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Tuesday, January 4, 2011

Reading Response #3

Eighteenth-Century Studies
The article by Molly Anne Rothenberg was a review that she did for a paper on two books. These books explained William Blake’s motivation for his writing style and writing influences. The first book was by Stanley Gardner entitled “Blake’s Innocence and Experience Retraced.” The second book was “The Scattered Potions: William Blake’s Biological symbolism.” By: Rodney M. Baine. In the article, the author explains Gardner’s thesis that “to get any adequate understanding of Blake’s Songs of Innocence and Songs of Experience, you have to see where Blake lived and the social conditions around him.” She then goes on to talk about how Blake and his family owned a couple of business that donated funds to the local parish. This would have given Blake an inside view to charity and the atmosphere of the poor. The author of this article is showing us that Blake was for encouraging government policies for the poor. The article quotes Gardner’s opinion, which says, “we have been reading Blake’s condemnation “institutional radicalism” in the 1790s.” Some of the conditions that he witnessed gave Blake the ideas to right some poems for the Songs of Innocence and Songs of Experience two of the poems the author says are “Holy Thursday” and “Nurse’s Song.” The article then continues to talk about Gardner’s opinion on Blake’s concern with education of children. Molly explains that Blake was inspired by observing and helping the charity schools for the poor these kids. She said the children made an “annual pilgrimage to St Paul’s on any given Thursday” which shows where the beginnings of the poem “Holy Thursday” came from. In this section, Gardner describes the “wise guardians of the poor” as “beadles” (a minor official who works in a parish who keeps the order). Molly also puts into this section “that Gardner warns us that the “guardian of the poor” was an elected official for who managed the work house for two years.” This is showing me that officials in the parish were elected rather than volunteered to help these people and that they had to be in that position for a two-year term. To me this could be a reason for the elected not to be as “charitable” as someone who really wanted to help. The passage shows us that Gardner spends a great deal of time trying to convince readers that Blake’s sensitivity to the poor is very strong yet there seems to be some contradictions in Blake’s Songs of Innocence and Songs of Experience that shows less optimism and approval. Molly also explains that Gardner only allows one perspective to this poem but she says there are many more. She stresses that Gardner does use a lot of historical info but relies upon one source for interruption she also claims that Gardener seems to miss the mark with topics or lack of topics and appears to take his readers off the path to unspecified locations. In her article, Molly states that Gardner use of his index is good but does not have any “scholarly” references in his book to back it up.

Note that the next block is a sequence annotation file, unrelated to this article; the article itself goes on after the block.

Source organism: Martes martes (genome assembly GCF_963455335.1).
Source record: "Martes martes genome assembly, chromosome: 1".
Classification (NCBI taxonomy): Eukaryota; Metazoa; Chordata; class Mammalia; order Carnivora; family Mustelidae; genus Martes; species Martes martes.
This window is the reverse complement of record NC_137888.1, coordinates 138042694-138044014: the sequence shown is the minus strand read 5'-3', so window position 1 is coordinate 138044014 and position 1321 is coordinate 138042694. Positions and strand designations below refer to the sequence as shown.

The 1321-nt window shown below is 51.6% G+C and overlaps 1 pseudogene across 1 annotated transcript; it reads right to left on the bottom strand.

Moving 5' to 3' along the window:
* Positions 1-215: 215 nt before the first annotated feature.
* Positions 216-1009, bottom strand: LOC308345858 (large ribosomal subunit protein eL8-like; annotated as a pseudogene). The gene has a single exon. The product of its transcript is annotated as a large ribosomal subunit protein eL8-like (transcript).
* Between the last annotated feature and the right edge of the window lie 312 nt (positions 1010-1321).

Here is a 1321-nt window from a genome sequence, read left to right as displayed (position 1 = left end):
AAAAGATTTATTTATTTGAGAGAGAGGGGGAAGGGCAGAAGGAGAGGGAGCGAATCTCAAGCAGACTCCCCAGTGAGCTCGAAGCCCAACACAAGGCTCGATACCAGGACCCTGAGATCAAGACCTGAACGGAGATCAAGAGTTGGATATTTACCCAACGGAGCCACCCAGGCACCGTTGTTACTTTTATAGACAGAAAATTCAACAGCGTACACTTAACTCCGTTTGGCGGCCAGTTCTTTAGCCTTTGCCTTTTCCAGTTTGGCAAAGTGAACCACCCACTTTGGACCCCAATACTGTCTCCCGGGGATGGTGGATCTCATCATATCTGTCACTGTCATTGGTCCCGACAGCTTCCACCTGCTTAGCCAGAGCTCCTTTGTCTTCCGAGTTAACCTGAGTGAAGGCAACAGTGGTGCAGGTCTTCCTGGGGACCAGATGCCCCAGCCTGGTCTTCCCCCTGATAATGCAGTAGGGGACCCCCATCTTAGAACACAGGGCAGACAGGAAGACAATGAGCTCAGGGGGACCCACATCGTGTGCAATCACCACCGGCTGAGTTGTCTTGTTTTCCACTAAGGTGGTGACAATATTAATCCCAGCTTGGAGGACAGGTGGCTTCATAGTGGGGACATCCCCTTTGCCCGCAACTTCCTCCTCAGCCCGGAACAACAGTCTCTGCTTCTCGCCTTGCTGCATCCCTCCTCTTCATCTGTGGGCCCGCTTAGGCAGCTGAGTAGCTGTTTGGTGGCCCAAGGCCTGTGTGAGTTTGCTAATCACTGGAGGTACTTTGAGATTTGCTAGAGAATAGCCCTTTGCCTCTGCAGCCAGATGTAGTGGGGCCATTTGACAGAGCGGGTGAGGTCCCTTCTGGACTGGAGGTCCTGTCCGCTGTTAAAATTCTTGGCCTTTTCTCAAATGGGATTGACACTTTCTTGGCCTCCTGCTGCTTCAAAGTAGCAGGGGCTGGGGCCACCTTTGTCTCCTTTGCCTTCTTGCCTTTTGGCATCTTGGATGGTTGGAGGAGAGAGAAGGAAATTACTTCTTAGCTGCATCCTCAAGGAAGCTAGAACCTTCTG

In the second part of this article Molly reviews, another book by Rodney M. Baine entitled The Scattered Portions “. She suggests that the greatest strength of the book seems to rest on why and what influenced Blake to use animal and vegetable worlds in his illustrations.” Molly goes onto say that, the readers of that day and time would understand the meaning of these references. It is also stated that many other sources could give us insight into the thought patterns of the 18th century civilization. The combination of sources would help us to understand what and where William Blake is coming from in his writings. She puts in the article “The bible, Shakespeare, Goldsmith and other major writers were republished in the eighteenth century form the basic canon.” However, by her interruption Baine said that William Blake got it some of his ideas from philosophers and from the canon. In the next paragraph of this article Molly is trying to tell us that Baine has his own interruption of how William Blake used symbolism yet he is to vague and contradictory. The author uses examples of Blaine’s quotes and explanations to demonstrate how Baine changes the topic very rapidly. It appears that neither Baine nor Gardner convince the Molly of Blake’s symbolism or the reasons why he wrote the poems due to the sporadic topics that appear in both books. Blaine did use descriptions of illustrations and the plates that appear in the book were said to be helpful.  It seems to me that either book can give us a small insight into the ways of William Blake, I am not sure that anyone can definitively say where or how Blake came up with his ideas, symbolism and writing style developed from. We can see from either book the influences and experiences that were around Blake during his lifetime. I think Molly has a good insight on these books and her review was informative and gave me cause to check out other sources on Blake’s life.  

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